Jun 16 2009
Social hacktivists armed with little more than Twitter accounts, web browsers and an earnest desire to stick it to their perceived oppressors are hitting out at the Iranian regime’s online presence. It’s going to take much more than cyber warfare to bring down the mullahs, but it is an intriguing sideline in this protest against a regime accused of subverting democracy.
So far, official Iranian government websites and propaganda outlets including Mahmoud Ahmadinejad’s Official Blog, Office of the Supreme Leader, Sayyid Ali Khamenei, the vile scab-ridden Iranian Press TV and a long list of others are either under attack, unresponsive, or providing only “Service Unavailable” messages (Zero Day). The hacktivists’ tactics are simple: use Twitter to organize and enable large groups of instant hackers through use of automated tools that overload websites with repeated web-page refresh requests.
It’s far from clear whether the cyber-offensive, supposedly launched by the Iranian opposition and supported by hackers outside Iran, will cause enough disruption to give the regime real cause for concern. The leadership and government bigwigs that have already shown willingness to shoot, jail and torture protesters who are demonstrating against a perceived electoral miscarriage (NP), may not feel overly inconvenienced by the online disruption.
Hijacking online communications as a means to spread the opposition message is a tactical victory. The question is whether they’ll be able to do far more. If hackers are able to shut down critical infrastructure, and if it turns out that there’s a mass movement of protesters across the country, not just in Tehran, just waiting for the chance to beat down the leadership, then this initial hacktivism could turn out to be a historic victory of Web 2.0 tools over tyranny.
By way of comparison, those who know a bit about the increasing capabilities of cyber-warriors point to attacks on critical infrastructure and government sites in Georgia last year, leading up to Georgians going toe-to-toe with the Russians (AFP). But the reality is that Georgia was not deterred from sending forces into South Ossetia after the cyber attacks started. And Georgia didn’t ultimately give up because the hackers killed the electricity. It was an overwhelming mass of Russian army soldiers, airpower and tanks that brought the tiny Eastern European country to its knees. The cyber-attacks were a sideshow while the real blood-and-guts war was happening.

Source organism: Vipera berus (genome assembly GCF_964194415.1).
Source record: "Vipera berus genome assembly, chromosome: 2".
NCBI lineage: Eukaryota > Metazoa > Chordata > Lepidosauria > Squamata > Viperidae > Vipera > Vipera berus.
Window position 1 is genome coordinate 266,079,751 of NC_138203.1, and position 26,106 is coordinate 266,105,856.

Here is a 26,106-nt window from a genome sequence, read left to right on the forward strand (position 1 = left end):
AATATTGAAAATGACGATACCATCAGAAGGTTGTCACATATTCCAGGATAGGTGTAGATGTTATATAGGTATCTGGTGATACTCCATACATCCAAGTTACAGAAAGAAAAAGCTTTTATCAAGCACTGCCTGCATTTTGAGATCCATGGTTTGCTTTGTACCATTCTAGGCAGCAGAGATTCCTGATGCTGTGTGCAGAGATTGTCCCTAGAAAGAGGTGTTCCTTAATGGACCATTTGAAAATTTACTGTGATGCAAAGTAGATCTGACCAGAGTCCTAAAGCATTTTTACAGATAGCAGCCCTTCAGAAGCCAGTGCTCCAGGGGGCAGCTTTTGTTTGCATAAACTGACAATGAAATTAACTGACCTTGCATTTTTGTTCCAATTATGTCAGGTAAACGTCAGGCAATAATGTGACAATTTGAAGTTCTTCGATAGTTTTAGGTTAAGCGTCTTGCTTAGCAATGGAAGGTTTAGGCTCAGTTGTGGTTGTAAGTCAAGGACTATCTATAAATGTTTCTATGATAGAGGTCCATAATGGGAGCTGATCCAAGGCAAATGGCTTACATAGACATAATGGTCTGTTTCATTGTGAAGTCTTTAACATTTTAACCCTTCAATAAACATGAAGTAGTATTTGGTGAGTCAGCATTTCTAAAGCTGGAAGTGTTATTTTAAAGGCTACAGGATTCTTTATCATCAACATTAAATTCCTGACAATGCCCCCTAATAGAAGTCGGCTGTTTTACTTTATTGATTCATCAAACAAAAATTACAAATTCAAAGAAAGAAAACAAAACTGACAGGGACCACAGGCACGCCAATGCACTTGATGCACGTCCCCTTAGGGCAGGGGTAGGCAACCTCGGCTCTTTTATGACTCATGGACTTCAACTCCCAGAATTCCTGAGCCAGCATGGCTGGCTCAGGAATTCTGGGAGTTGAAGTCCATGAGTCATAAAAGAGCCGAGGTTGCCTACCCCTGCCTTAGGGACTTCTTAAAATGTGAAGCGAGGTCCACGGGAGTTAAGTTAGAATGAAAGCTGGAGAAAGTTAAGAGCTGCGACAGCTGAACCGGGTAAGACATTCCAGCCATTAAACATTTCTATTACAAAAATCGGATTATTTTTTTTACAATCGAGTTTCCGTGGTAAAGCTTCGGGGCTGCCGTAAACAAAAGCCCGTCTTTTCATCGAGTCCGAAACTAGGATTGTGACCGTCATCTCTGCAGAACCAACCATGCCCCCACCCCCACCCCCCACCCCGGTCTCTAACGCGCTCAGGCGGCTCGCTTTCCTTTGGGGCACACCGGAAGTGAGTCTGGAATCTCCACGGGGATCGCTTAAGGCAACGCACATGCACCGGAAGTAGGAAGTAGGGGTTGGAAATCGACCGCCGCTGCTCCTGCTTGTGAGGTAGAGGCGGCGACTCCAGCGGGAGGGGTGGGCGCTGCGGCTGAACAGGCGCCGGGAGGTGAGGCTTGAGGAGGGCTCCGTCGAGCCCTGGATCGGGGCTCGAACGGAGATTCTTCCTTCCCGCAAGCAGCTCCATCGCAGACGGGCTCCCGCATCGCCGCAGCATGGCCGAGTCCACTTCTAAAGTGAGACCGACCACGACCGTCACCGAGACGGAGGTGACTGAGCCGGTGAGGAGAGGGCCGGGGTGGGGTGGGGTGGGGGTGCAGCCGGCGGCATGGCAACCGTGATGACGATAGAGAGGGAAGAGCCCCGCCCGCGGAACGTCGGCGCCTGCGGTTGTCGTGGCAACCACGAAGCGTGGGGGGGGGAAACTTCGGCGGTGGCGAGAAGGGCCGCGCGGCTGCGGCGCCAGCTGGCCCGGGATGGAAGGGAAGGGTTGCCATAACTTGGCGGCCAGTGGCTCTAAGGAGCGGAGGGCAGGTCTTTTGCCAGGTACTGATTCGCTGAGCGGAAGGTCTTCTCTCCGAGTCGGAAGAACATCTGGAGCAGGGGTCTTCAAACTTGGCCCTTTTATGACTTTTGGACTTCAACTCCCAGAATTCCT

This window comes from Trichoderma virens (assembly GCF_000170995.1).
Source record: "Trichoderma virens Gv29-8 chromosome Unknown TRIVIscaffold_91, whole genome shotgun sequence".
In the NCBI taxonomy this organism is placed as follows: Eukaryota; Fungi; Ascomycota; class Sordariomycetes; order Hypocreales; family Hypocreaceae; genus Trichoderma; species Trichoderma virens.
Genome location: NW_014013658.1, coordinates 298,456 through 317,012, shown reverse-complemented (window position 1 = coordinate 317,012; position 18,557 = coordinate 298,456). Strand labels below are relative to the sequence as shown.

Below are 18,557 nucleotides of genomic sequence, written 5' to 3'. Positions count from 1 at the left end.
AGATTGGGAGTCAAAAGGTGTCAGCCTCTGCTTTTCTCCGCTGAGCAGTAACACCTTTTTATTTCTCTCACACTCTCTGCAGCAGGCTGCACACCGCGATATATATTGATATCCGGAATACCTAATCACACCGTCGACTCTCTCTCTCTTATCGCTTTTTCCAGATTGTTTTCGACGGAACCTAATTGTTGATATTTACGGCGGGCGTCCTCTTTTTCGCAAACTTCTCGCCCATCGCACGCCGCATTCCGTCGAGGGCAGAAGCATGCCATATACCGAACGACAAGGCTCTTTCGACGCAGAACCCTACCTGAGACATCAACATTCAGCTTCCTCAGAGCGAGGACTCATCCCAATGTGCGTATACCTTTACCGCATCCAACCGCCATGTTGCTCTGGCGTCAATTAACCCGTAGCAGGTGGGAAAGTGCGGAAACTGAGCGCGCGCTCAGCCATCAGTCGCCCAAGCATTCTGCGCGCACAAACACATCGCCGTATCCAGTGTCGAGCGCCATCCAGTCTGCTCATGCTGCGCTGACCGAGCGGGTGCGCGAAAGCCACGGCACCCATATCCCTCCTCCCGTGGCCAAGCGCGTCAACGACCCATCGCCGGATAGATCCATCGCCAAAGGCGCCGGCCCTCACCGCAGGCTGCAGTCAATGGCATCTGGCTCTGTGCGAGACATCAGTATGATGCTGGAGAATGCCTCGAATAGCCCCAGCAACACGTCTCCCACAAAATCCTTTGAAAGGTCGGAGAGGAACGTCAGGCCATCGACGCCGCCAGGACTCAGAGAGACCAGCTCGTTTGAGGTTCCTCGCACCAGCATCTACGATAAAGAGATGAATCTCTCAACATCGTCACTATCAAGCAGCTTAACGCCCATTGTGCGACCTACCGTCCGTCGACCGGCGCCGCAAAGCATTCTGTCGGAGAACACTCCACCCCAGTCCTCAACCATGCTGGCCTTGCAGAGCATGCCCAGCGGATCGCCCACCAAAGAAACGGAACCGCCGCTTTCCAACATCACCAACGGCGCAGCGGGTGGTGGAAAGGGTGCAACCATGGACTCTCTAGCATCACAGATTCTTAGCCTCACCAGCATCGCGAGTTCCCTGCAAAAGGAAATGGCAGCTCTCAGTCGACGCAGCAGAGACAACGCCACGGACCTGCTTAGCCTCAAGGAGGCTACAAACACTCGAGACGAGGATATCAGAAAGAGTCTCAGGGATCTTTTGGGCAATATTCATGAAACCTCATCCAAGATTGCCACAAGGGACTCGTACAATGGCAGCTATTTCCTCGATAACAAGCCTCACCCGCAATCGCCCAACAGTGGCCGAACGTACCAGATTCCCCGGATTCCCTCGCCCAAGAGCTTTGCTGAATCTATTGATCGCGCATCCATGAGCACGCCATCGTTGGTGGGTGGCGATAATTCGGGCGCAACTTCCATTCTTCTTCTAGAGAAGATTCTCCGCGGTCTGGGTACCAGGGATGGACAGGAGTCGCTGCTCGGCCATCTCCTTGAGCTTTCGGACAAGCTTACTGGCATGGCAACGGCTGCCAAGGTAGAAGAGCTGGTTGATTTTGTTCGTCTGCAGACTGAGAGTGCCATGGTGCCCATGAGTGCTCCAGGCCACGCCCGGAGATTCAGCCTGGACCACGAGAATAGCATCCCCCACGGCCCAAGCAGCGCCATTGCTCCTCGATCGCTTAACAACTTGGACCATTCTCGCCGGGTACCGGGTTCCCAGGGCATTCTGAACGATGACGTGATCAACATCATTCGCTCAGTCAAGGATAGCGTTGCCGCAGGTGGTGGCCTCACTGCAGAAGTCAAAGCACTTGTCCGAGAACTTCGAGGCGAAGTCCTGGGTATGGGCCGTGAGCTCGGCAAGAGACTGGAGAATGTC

The point is that even if the hacktivists in and outside Iran can step up the pace and severity of attacks to do things like disable police and military infrastructure, these tactics won’t have lasting effect without a mass movement willing to face down attacks with their own brand of violence.
Riot cops with clubs and guns don’t need much technology to do the dirty work of the regime. It’s not at all clear that the Iranian opposition will have the stomach for the kind of knock-down, drag-out fight required to oust a thuggish government.
Mind you, the regime is doing an excellent job of creating a resistance movement willing to spill blood through its harsh crackdown, and undoubtedly social media tools are helping incite the masses with live reporting of atrocities against protesters. The question is whether Iranians in the rest of the country, particularly the countryside, will also be seeing these images.
The mullahs won’t be brought down by a ragged band of hackers, bloggers and Tweeps. But there is a chance that Web 2.0 will make this protest against the government go viral in a way that the leadership – and quite possibly, the opposition – never expected.